The setting: a recent Education Writers Association conference; Carnegie Corporation of New York offices; 26th floor of a Park Avenue skyscraper
The panel: “Bringing in the Best: Recruiting and Hiring Practices” featuring Vicki Bernstein from New York City Department of Education, Dan Goldhaber of the Center on Education Data & Research, and Spencer Kympton of Teach for America.
The context: Each panelist had spoken about the importance of recruiting great teachers. TFA received credit for making teaching a selective and desirable option of top-achieving college graduates. Multiple times the assertion was made that not nearly enough graduates from the top third of their college classes are becoming teachers. Baseline compensation matters, but there are other factors (like altruism, selectivity, and a pay scale that rewards effectiveness) that will draw the best and brightest into the classroom.
The rant: (I recreated this as accurately as I could. In the moment my adrenaline was skyrocketing; I don’t often have the mic in a room full of journalists and analysts):
I agree totally—it’s above reproach— with the idea that we want smart and talented people becoming teachers. But I feel that there are a few important pieces to getting excellent teachers in every classroom that have been missing from this conversation so far.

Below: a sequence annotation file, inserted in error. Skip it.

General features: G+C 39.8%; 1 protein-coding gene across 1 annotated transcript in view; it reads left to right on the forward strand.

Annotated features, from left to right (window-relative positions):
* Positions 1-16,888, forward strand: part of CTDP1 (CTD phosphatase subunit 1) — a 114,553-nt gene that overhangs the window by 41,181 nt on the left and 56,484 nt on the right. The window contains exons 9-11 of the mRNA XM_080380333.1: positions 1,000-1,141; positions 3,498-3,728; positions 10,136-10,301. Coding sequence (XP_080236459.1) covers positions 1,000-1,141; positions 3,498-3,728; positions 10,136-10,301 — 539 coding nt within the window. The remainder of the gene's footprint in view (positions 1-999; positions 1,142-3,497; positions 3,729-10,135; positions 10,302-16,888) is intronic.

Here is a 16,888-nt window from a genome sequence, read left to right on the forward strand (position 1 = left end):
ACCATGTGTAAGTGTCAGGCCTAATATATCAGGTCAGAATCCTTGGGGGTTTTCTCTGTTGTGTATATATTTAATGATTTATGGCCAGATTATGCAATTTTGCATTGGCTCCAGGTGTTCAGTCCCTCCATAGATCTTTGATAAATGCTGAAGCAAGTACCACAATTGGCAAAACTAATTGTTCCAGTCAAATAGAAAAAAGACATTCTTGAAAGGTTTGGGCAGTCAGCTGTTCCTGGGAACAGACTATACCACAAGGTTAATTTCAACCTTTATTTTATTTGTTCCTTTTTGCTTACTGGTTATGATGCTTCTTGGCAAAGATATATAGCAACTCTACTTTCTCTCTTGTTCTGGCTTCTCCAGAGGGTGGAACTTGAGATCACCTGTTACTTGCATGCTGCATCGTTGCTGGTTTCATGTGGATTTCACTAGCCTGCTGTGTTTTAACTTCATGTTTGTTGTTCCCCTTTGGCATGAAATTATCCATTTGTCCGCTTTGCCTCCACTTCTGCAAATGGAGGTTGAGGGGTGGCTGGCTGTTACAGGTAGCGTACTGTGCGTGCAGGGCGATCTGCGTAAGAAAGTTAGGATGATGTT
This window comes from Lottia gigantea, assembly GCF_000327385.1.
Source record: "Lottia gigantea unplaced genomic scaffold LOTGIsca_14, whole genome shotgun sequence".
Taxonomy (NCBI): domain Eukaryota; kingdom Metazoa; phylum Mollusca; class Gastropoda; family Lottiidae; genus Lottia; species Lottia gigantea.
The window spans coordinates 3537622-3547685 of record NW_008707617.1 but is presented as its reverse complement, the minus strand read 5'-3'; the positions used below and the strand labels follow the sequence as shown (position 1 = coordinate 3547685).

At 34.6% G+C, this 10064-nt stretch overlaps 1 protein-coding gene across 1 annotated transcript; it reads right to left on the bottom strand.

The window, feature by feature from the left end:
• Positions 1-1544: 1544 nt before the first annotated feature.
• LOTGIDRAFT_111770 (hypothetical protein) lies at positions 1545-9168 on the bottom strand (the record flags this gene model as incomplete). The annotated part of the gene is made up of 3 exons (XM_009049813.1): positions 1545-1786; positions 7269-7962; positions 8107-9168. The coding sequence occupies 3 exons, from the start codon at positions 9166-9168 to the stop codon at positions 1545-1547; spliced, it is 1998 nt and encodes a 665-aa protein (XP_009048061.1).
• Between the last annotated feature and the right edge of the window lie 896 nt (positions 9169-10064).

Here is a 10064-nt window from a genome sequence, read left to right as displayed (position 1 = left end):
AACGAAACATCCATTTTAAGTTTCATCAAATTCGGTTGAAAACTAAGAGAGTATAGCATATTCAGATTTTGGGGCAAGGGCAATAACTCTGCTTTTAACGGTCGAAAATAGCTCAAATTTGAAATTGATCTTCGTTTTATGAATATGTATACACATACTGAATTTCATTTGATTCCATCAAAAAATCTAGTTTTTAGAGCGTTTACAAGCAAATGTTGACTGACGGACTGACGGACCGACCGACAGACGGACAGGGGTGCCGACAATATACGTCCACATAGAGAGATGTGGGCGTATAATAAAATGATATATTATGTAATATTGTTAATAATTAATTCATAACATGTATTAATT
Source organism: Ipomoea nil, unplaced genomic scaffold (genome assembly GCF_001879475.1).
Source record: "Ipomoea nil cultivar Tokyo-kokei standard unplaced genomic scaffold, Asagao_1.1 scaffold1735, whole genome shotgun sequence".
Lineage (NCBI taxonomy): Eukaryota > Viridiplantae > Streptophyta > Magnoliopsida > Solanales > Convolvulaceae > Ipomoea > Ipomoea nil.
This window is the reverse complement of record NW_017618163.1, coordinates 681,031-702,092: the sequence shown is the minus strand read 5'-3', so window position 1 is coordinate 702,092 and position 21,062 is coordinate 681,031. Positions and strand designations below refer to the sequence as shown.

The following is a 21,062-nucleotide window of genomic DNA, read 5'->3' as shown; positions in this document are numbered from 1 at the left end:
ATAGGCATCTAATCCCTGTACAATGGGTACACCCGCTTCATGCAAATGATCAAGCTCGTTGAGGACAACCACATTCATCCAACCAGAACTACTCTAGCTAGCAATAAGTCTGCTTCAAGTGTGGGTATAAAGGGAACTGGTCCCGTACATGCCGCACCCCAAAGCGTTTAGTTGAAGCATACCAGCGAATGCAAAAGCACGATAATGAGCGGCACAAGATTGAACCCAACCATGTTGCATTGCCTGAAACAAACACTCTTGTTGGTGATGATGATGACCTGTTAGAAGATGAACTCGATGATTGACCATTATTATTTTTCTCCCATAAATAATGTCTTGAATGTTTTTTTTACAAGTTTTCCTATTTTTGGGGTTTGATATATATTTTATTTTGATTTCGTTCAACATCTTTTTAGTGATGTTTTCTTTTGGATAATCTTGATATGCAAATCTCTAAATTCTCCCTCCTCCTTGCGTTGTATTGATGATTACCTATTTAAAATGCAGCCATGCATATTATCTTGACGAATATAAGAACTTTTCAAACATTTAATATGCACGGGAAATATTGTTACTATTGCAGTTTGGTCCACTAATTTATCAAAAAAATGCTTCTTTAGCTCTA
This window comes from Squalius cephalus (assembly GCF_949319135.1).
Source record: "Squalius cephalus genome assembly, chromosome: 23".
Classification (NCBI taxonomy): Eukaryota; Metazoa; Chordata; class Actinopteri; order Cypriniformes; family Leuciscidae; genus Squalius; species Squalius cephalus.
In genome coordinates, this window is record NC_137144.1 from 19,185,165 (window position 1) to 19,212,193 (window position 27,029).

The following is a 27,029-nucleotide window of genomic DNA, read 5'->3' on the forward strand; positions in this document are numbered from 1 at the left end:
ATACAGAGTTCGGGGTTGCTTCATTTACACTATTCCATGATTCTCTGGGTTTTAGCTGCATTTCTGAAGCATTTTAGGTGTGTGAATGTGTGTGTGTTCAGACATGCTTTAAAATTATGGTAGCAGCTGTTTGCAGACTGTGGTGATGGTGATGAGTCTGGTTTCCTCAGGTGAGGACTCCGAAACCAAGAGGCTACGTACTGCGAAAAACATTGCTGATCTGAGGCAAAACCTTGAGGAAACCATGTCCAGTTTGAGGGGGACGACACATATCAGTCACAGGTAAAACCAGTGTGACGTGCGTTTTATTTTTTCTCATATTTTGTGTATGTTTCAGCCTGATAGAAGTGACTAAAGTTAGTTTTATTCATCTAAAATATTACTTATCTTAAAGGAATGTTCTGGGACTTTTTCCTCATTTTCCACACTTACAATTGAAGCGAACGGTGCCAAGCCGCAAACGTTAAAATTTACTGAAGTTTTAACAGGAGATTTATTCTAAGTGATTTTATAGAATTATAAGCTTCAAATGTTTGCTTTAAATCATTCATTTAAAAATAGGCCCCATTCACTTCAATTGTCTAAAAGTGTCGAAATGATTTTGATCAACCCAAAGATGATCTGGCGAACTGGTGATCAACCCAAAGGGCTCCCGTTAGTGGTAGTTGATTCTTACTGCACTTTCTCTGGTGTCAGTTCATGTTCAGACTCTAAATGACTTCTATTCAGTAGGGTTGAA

First of all, when we talk about attracting the top third of college graduates, that to me is code for the top third socioeconomically. We know from the achievement gap that social class and money very often correlate to academic achievement. Of course there are tons of exceptions, but this is the trend. We’re saying we need the children of affluence to choose to become teachers.
TFA does a good job of bringing top-third graduates into the classroom. But very few stay beyond two, three, or four years. If people don’t stay, the recruitment crisis is perpetual.
The panel has said “compensation matters.” Compensation is THE prohibitive factor from recruiting and retaining top graduates. I’ll use myself as an example. I’m a top-third graduate from NYU. I love teaching and I have some good evidence to show that I’m effective at it. I want to be a career teacher. But truthfully, it’s not something I could commit to if my wife didn’t have a more financially lucrative job. I grew up accustomed to a lifestyle that allowed for me to live in a house with my own bedroom, occasional vacations, and a college savings fund. I have a one-year-old daughter now and it’s very important for me to try to provide those things for her. On a teacher’s salary, I really couldn’t. Top-third graduates don’t want to move down the socioeconomic ladder. The altruism that TFA harnesses lasts for a while, but not for the long run.
And we need people for the long run. I invite everyone in the room to envision those one or two special teachers that really connected with you and made a difference to you when you were a student. Mine was Mr. Truitt. Think about what made them exceptional. Then think if that teacher was in his first, second, or third year, or if he or she was a veteran. I’m betting he or she was a veteran teacher, a career teacher. We need to get top people to stay.